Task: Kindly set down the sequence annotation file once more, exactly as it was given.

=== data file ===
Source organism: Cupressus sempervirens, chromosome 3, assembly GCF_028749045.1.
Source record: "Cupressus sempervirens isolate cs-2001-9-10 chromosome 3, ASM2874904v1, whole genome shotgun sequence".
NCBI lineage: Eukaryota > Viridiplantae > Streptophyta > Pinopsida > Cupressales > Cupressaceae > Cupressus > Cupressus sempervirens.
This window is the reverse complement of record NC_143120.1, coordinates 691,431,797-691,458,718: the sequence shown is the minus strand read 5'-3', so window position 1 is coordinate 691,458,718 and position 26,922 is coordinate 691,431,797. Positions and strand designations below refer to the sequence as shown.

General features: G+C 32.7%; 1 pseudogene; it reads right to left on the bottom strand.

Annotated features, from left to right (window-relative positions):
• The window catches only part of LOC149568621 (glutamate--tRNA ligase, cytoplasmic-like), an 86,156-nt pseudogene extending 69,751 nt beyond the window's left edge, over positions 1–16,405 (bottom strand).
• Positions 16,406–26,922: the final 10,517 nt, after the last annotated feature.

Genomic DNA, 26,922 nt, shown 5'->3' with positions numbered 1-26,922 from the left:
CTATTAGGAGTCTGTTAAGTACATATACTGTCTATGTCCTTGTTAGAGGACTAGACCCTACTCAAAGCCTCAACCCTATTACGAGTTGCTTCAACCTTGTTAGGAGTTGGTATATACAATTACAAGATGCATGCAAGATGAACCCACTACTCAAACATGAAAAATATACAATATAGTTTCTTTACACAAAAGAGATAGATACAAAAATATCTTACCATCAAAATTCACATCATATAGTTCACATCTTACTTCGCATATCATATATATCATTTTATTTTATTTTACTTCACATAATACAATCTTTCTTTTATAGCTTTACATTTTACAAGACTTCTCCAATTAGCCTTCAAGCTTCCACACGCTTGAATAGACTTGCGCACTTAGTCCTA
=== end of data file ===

Source organism: Cupressus sempervirens, chromosome 3, assembly GCF_028749045.1.
Source record: "Cupressus sempervirens isolate cs-2001-9-10 chromosome 3, ASM2874904v1, whole genome shotgun sequence".
NCBI lineage: Eukaryota > Viridiplantae > Streptophyta > Pinopsida > Cupressales > Cupressaceae > Cupressus > Cupressus sempervirens.
This window is the reverse complement of record NC_143120.1, coordinates 691,431,797-691,458,718: the sequence shown is the minus strand read 5'-3', so window position 1 is coordinate 691,458,718 and position 26,922 is coordinate 691,431,797. Positions and strand designations below refer to the sequence as shown.

General features: G+C 32.7%; 1 pseudogene; it reads right to left on the bottom strand.

Annotated features, from left to right (window-relative positions):
• The window catches only part of LOC149568621 (glutamate--tRNA ligase, cytoplasmic-like), an 86,156-nt pseudogene extending 69,751 nt beyond the window's left edge, over positions 1–16,405 (bottom strand).
• Positions 16,406–26,922: the final 10,517 nt, after the last annotated feature.

Genomic DNA, 26,922 nt, shown 5'->3' with positions numbered 1-26,922 from the left:
CTATTAGGAGTCTGTTAAGTACATATACTGTCTATGTCCTTGTTAGAGGACTAGACCCTACTCAAAGCCTCAACCCTATTACGAGTTGCTTCAACCTTGTTAGGAGTTGGTATATACAATTACAAGATGCATGCAAGATGAACCCACTACTCAAACATGAAAAATATACAATATAGTTTCTTTACACAAAAGAGATAGATACAAAAATATCTTACCATCAAAATTCACATCATATAGTTCACATCTTACTTCGCATATCATATATATCATTTTATTTTATTTTACTTCACATAATACAATCTTTCTTTTATAGCTTTACATTTTACAAGACTTCTCCAATTAGCCTTCAAGCTTCCACACGCTTGAATAGACTTGCGCACTTAGTCCTA